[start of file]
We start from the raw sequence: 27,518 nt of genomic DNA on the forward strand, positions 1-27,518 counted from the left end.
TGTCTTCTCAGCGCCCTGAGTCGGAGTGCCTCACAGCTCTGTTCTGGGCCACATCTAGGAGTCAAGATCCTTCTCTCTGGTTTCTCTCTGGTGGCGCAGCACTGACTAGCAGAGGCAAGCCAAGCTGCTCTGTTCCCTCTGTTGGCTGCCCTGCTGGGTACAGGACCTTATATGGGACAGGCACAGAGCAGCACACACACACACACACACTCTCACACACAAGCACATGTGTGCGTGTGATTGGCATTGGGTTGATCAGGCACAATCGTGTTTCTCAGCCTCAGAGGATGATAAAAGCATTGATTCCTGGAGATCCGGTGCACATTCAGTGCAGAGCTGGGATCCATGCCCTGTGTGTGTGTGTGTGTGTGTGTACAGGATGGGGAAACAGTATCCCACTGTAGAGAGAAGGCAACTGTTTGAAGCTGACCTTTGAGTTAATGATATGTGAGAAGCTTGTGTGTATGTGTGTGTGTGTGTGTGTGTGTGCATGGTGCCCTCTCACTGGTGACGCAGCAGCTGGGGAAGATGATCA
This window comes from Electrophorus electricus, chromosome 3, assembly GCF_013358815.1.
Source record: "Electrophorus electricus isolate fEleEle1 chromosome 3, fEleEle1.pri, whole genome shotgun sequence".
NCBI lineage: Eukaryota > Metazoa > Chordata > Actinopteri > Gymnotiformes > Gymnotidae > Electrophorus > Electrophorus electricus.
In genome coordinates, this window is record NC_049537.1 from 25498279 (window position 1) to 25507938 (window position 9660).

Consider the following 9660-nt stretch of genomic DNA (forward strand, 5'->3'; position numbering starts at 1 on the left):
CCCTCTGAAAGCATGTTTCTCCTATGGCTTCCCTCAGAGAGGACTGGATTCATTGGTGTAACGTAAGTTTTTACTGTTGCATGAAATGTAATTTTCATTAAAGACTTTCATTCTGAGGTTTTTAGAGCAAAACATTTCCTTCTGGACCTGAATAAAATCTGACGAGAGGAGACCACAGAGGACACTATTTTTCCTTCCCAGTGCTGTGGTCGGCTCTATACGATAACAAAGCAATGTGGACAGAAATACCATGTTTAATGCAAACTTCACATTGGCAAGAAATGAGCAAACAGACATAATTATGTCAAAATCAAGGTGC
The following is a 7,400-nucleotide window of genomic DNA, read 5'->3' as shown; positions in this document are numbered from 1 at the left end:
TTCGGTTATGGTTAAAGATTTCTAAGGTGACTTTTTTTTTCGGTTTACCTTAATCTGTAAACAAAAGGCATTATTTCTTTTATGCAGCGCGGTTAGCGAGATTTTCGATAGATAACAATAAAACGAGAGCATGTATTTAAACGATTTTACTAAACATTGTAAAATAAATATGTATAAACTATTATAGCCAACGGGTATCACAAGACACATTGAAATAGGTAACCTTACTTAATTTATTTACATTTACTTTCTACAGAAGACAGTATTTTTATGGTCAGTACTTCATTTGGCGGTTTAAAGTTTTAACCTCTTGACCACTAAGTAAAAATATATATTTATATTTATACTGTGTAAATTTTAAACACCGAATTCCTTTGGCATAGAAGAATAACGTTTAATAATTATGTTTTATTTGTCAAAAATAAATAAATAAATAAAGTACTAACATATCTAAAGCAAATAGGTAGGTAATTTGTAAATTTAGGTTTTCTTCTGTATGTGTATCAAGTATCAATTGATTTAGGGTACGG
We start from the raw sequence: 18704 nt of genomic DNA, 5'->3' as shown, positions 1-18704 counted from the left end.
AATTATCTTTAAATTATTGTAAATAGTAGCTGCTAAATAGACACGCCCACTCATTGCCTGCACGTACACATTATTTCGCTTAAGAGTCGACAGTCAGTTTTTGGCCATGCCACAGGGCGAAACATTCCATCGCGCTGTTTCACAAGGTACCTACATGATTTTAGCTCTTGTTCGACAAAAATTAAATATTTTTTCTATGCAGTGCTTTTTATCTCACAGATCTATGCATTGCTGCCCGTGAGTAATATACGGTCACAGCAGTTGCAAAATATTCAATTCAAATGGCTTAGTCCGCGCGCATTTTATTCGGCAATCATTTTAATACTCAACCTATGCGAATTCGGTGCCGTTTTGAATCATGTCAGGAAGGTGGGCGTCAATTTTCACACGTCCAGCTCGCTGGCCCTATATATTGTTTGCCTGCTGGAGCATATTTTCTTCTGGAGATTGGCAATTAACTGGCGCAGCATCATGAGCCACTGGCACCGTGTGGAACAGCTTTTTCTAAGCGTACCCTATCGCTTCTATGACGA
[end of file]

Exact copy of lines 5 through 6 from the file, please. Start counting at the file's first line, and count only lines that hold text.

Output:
NCBI lineage: Eukaryota > Metazoa > Chordata > Actinopteri > Gymnotiformes > Gymnotidae > Electrophorus > Electrophorus electricus.
In genome coordinates, this window is record NC_049537.1 from 25498279 (window position 1) to 25507938 (window position 9660).